The lasting effect is that of an act by Victoria Wood, with much stronger language. There are moments of incredible emotion and feeling amid the glorious silliness, and a real veracity shines through from the comic songs about embracing their age, to the genuine tearjerkers about things they lost along the way— each lyric has real heart.

Full of unlikely rhymes, warmth and honesty, this night of musical comedy is extremely refreshing, and shows that you don’t have be singing about Mormons while you charmingly shock the public.

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Funny Women


Written by funnywomen.com
Published on Saturday, 3 January 2015
Performance reviewed: Charm Offensive, South Bank Centre, 2 Jan 2015

It’s fascinating how Fascinating Aida get away with their risqué material, but after thirty years in the business, we can excuse them. They wrote the rule book.

With a brief introduction by a posh, sarcastic male voice over who we assume to be the long suffering husband of one of these brilliant ladies, they enter the stage with gusto and let rip at the start of their UK tour, Charm Offensive.

Dillie Keane, Adele Anderson and Liza Pulman make up the titillating trio, reviving us with middle class songs that highlight everyday concerns. Most have topics that are relatable (Old Home and Cheap Flights), but others most would struggle to relate to, or at least claim they have little knowledge of (Dogging and Prisoner of Gender).

In their Bulgarian song cycles they vocally abuse Nigel Farrage, Tony Blair, Katie Price, Tim Burton. The comedy comes in waves in this brilliantly constructed show. Moments of absolute, side-splitting hilarity steps aside for touching tunes that pull on the heartstrings.

Throughout the show these clever women and their witty lyrics had the audience whooping with delight and a standing ovation was given to the bravery of the penultimate song called, Adele’s Story. Their perfect harmonies and rhythmic rhyming skills are beyond compare and finished of with vast vocal and clothing range.

Fascinating Aida are the three queens of musical comedy, bringing satire, harmony and mirth to the Royal Festival Hall. This spring they’ll be touring the UK and I thoroughly recommend you catch them while you can. This style of comedy won’t be around forever, but these ladies never go out of fashion.

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This Is Cabaret


Written by Franco Milazzo
Published on Saturday, 3 January 2015
Performance reviewed: Charm Offensive, South Bank Centre, 2 Jan 2015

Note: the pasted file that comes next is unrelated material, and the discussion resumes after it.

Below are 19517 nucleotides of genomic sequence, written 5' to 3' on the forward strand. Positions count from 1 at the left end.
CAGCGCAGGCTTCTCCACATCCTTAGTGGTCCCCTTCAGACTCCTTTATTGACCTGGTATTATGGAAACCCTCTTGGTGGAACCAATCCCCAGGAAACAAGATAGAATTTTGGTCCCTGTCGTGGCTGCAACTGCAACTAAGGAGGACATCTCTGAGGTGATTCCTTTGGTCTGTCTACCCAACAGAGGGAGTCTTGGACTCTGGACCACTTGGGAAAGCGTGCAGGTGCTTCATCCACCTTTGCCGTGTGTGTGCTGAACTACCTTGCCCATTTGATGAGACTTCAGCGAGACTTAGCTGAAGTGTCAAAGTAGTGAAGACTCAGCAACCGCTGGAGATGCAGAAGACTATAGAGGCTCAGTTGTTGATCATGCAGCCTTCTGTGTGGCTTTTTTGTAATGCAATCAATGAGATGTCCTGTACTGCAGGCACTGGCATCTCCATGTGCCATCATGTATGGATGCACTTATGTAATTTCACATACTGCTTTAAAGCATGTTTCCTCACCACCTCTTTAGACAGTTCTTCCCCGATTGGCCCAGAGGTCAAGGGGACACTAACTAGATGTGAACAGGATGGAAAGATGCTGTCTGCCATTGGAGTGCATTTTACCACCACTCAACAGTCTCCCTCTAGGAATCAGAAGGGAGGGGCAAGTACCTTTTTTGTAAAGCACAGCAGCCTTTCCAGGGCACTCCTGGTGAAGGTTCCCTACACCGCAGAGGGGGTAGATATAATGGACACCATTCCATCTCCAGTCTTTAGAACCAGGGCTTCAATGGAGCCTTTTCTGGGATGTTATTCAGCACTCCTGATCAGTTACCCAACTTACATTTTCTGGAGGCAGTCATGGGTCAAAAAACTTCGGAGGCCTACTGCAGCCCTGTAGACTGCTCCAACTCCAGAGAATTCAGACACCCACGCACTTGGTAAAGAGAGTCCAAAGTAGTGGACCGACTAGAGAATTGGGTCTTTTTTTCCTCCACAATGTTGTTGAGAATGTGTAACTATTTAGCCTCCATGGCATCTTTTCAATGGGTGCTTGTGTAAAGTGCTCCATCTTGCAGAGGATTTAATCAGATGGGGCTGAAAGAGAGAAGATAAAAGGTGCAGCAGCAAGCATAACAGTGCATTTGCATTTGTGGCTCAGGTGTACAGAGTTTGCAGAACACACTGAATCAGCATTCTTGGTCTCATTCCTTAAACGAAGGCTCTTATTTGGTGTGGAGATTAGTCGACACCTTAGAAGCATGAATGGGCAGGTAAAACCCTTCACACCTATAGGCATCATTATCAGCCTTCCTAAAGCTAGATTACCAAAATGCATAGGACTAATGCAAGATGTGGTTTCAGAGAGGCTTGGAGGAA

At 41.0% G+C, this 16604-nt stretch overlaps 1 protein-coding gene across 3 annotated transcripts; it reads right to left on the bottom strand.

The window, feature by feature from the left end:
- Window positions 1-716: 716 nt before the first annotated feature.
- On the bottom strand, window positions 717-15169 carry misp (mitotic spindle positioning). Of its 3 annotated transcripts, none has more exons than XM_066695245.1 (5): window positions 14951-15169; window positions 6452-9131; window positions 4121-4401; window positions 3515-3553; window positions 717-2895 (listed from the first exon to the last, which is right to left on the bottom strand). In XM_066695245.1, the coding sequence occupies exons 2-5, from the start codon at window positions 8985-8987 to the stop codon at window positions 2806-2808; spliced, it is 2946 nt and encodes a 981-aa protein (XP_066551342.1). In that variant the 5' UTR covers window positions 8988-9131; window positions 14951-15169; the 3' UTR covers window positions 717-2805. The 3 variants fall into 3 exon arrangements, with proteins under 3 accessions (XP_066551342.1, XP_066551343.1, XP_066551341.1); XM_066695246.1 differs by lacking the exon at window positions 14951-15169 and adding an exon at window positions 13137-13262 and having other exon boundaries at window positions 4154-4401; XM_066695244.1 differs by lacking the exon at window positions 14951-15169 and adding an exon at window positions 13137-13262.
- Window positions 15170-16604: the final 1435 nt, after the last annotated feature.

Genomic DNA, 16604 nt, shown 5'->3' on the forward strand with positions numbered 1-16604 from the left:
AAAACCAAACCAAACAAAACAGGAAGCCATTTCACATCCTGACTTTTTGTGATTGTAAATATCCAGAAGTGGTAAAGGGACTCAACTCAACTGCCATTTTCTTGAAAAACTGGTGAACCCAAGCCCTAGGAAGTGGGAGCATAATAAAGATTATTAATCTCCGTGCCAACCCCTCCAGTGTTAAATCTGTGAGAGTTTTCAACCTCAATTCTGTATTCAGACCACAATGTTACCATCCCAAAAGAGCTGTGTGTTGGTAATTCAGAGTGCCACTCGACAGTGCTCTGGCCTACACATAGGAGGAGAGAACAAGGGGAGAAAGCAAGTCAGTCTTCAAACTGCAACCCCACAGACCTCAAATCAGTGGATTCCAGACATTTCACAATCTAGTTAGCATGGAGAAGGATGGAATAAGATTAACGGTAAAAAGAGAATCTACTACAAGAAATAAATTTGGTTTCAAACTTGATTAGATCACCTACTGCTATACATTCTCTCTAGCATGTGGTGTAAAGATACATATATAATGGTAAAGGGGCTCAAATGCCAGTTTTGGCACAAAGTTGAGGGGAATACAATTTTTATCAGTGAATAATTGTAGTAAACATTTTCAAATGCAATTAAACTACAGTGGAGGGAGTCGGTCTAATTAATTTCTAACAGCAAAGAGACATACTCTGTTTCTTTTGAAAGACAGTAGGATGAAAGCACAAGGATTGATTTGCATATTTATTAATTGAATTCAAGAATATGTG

Admitting he had no hard and fast definition of obscenity, in 1964 Justice Potter Stewart famously described it only by saying “I know it when I see it.” Over fifty years on, this wise though vague pronouncement would also apply when it comes to the unquantifiable appeal of Fascinating Aida and their latest show Charm Offensive.

Three decades long and three members wide, this group currently made up of Dillie Keane, Adele Anderson and Liza Pulman are little short of iconoclastic gems. Two of the cast are the pensionable side of sixty, their audience appear as they could all have voted for Kinnock and the venue is the temple to high culture that is the Southbank Centre, but Offensive is one of the most gloriously filthy shows around.

The songs themselves generally range from gleefully nihilistic odes to mortality (We’re Not Done Yet), tongue-firmly-in-cheek (the safe-sex themed ‘Allo, Bonjour Monsieur) to the frankly filthy fan favourite Dogging. The latter eschews much in the way of swearing but that doesn’t mean these ladies aren’t above some eff-ing and blinding when the occasion calls for it. Take for example their Christmas song which has more references to cunts than an East End traffic jam.

These girls also know how to move. Their days of swinging from chandeliers and somersaulting the light fantastic may be behind them but they’re not afraid to shake it like a Polaroid picture when circumstance demands. Satirical rap Down With The Kids sees Keane and co. hip-hopping like teenagers who have been on the Sunny D all day.
Lyrically, there can be no complaints. There is, of course, a tremendous back catalogue of wonderful songs but Fascinating Aida have never been about regurgitation when something contemporary provides inspiration. A key element of Charm Offensive’s appeal is down to its here-and-now feel, the sense that yesterday’s supper-wrappers were material for some of the show’s more pointed barbs in the form of occasional interludes loosely termed by Keane as Balkan folk songs. Like I’ve Got A Little List from The Mikado, these satirical shorts target the likes of Nigel Farage, HS2, the Royal Foetus and Bulgarian immigrants.

For every drop into the joyfully juvenile, there is an equally weighty moment in which kidding is set aside and a more serious tone descends. Old Home is a sombre reflection, full of evocations familiar to anyone who has moved from a long-inhabited house while Prisoner Of Gender explores Anderson’s transgender history. That the song avoids mawkishness or self-indulgence is to its credit as is the fact that this song was written at all. Anderson – and by extension Fascinating Aida – is a prime example of a performer who has escaped the labelling often associated with non-utterly-normal. In the same way that there is really no such thing as “gay marriage” but just plain old marriage between two people who love each other (or need an immigration visa), neither the performer nor her group should ever be characterised as anything other than one of the greatest musical comedy acts to grace the stage.

This we know, this we see: Fascinating Aida have taken another brave step with Charm Offensive that has paid off on all fronts. After thirty years on the stage, no-one would blame them for taking round-the-world Saga Cruises if only so they can sip gin and tonics and flick V-signs to assorted countries from the comfort of a recliner. Instead, they are storming around the country and enjoying yet another tour. Good for them.